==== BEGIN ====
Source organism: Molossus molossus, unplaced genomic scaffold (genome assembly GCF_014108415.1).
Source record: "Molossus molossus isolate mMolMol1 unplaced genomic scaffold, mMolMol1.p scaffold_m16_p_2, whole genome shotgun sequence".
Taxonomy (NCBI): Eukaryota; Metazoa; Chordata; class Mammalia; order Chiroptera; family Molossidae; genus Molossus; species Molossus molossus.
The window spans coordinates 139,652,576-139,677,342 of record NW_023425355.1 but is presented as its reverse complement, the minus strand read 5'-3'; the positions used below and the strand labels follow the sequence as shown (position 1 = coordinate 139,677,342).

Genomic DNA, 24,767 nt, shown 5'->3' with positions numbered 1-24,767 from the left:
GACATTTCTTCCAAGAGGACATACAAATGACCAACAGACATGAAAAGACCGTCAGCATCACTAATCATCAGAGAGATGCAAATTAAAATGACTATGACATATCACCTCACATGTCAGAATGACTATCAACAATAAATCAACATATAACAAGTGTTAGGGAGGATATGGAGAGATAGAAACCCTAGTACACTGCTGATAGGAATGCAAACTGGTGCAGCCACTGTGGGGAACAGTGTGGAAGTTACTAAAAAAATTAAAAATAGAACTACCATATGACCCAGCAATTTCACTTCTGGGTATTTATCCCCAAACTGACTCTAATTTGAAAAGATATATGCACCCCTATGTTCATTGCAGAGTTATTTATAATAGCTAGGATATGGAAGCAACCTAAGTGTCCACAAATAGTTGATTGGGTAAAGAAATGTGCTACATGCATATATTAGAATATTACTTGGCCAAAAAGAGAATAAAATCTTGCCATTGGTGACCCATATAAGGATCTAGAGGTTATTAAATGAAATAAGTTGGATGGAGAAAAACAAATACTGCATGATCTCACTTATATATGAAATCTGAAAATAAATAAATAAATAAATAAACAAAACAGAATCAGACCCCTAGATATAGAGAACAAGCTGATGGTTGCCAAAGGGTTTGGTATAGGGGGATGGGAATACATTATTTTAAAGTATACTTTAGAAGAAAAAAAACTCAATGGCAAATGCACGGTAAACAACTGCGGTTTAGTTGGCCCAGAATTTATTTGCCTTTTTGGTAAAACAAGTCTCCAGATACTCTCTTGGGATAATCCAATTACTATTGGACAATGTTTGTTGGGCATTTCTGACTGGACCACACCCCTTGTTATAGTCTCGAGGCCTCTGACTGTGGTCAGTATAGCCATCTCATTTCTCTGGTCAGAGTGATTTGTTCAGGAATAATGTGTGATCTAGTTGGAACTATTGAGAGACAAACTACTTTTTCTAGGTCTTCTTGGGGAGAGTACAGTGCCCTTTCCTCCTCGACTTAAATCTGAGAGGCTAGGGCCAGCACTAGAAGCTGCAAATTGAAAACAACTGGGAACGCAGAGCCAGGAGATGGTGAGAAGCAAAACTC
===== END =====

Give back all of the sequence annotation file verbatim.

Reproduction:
Source organism: Molossus molossus, unplaced genomic scaffold (genome assembly GCF_014108415.1).
Source record: "Molossus molossus isolate mMolMol1 unplaced genomic scaffold, mMolMol1.p scaffold_m16_p_2, whole genome shotgun sequence".
Taxonomy (NCBI): Eukaryota; Metazoa; Chordata; class Mammalia; order Chiroptera; family Molossidae; genus Molossus; species Molossus molossus.
The window spans coordinates 139,652,576-139,677,342 of record NW_023425355.1 but is presented as its reverse complement, the minus strand read 5'-3'; the positions used below and the strand labels follow the sequence as shown (position 1 = coordinate 139,677,342).

Genomic DNA, 24,767 nt, shown 5'->3' with positions numbered 1-24,767 from the left:
GACATTTCTTCCAAGAGGACATACAAATGACCAACAGACATGAAAAGACCGTCAGCATCACTAATCATCAGAGAGATGCAAATTAAAATGACTATGACATATCACCTCACATGTCAGAATGACTATCAACAATAAATCAACATATAACAAGTGTTAGGGAGGATATGGAGAGATAGAAACCCTAGTACACTGCTGATAGGAATGCAAACTGGTGCAGCCACTGTGGGGAACAGTGTGGAAGTTACTAAAAAAATTAAAAATAGAACTACCATATGACCCAGCAATTTCACTTCTGGGTATTTATCCCCAAACTGACTCTAATTTGAAAAGATATATGCACCCCTATGTTCATTGCAGAGTTATTTATAATAGCTAGGATATGGAAGCAACCTAAGTGTCCACAAATAGTTGATTGGGTAAAGAAATGTGCTACATGCATATATTAGAATATTACTTGGCCAAAAAGAGAATAAAATCTTGCCATTGGTGACCCATATAAGGATCTAGAGGTTATTAAATGAAATAAGTTGGATGGAGAAAAACAAATACTGCATGATCTCACTTATATATGAAATCTGAAAATAAATAAATAAATAAATAAACAAAACAGAATCAGACCCCTAGATATAGAGAACAAGCTGATGGTTGCCAAAGGGTTTGGTATAGGGGGATGGGAATACATTATTTTAAAGTATACTTTAGAAGAAAAAAAACTCAATGGCAAATGCACGGTAAACAACTGCGGTTTAGTTGGCCCAGAATTTATTTGCCTTTTTGGTAAAACAAGTCTCCAGATACTCTCTTGGGATAATCCAATTACTATTGGACAATGTTTGTTGGGCATTTCTGACTGGACCACACCCCTTGTTATAGTCTCGAGGCCTCTGACTGTGGTCAGTATAGCCATCTCATTTCTCTGGTCAGAGTGATTTGTTCAGGAATAATGTGTGATCTAGTTGGAACTATTGAGAGACAAACTACTTTTTCTAGGTCTTCTTGGGGAGAGTACAGTGCCCTTTCCTCCTCGACTTAAATCTGAGAGGCTAGGGCCAGCACTAGAAGCTGCAAATTGAAAACAACTGGGAACGCAGAGCCAGGAGATGGTGAGAAGCAAAACTC